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Author Topic: 3di first digit: any difference between lower and higher numbers?  (Read 1821 times)

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I used to think that 1xx and 2xx routes were on average longer than those above 600. However, this is not the case; the correlation is actually slightly negative with long routes like I-580 (CA) and I-840 (TN), and very short I-110 (TX), I-195 (ME and FL), and I-291 (CT). [I'm only including routes that have more than one 3di of that type, so routes like I-189 (VT) are excluded.]

However, it seems that newer routes get higher first digits. I'm thinking of I-990 (NY), which was built after the other I-x90s in New York, and very recent I-840 (TN) and I-785 (NC). In fact, looking at this Wikipedia page, all non-I-x69 3dis that were formed from 2012 to 2017 have a first digit of 4 or higher. The 18 listed "proposed" don't quite have as strong a "high number" correlation, but the only 1xx is an I-169. (The correlation is stronger if you exclude North Carolina.)

On the other hand, there were no I-9xx routes for quite a while after 3dis started existing. Even-first-digit 3dis seem to have less of a correlation with date formed; there were several early 6xx routes as well as I-820 in DFW despite other numbers being available.

Is this newer/older correlation actually there, or am I just seeing patterns that don't exist? Are there any (other) correlations between low/high first digits of 3dis?
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Re: 3di first digit: any difference between lower and higher numbers?
« Reply #1 on: November 26, 2017, 10:01:13 AM »

The pattern in Michigan just goes from the state line. Like along I-75 you have I-275 first, then I-375, then I-475, then I-675. Along I-96 starting in the west you have the unsigned I-196, I-296 (unsigned in GR), then I-496, then I-696. I-94 just has I-194 in Battle Creek and I-69 doesn't have any three digit highways in the state.

Don't know if I've noticed this before because in Ohio along I-75 it goes I-275, I-675 and then I-475, seems like Dayton and Toledo should be the other way around.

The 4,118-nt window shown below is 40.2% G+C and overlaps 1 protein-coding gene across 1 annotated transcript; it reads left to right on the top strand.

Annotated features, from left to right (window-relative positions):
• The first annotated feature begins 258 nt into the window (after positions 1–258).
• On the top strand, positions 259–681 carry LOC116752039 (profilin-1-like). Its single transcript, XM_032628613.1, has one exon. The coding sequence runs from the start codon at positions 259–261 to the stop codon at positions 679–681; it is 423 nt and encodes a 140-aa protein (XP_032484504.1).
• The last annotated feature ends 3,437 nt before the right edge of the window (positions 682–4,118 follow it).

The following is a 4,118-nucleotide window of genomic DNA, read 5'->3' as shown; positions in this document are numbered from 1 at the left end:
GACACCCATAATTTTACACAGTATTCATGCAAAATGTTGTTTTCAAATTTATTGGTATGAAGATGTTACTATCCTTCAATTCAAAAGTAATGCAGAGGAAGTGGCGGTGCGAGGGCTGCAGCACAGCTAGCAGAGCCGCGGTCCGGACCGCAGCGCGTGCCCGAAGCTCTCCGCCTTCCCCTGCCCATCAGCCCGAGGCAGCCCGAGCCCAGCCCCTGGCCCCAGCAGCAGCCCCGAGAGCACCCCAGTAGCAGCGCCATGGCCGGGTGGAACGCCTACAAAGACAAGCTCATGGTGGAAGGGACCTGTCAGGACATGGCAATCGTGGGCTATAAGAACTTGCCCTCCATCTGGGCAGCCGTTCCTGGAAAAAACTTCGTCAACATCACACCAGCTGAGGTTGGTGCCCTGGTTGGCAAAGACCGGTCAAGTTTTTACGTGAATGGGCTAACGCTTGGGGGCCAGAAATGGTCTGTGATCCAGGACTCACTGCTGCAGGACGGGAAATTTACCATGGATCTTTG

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Re: 3di first digit: any difference between lower and higher numbers?
« Reply #2 on: November 26, 2017, 10:16:21 AM »

The first digit means nothing other than it being even or odd. A state specifies the desired number in its AASHTO application and if it meets the numbering scheme, AASHTO approves it. 

Usually they simply use them in order. The first loop built off I-33 will be I-233, the second will be I-433, and so forth. Some states made an effort to make the numbers in the initial system increase going from south to north/west to east, but due to coordination with other states this wasn't always possible, and now that additional routes have been added to the system, the progression is often now out of order.

Because state road agencies are free to choose whatever route numbers they like, there are plenty of exceptions to using the lowest numbers first. There are a number of reasons to justify skipping numbers. For example, California uses all of the x80s except for I-180 because they didn't want to conflict with existing CA-180. Georgia skips I-420 for reasons that should be obvious with a bit of research. The story with I-820 in Texas is a little unclear, but I understand it had something to do with a Fort Worth radio station with that number.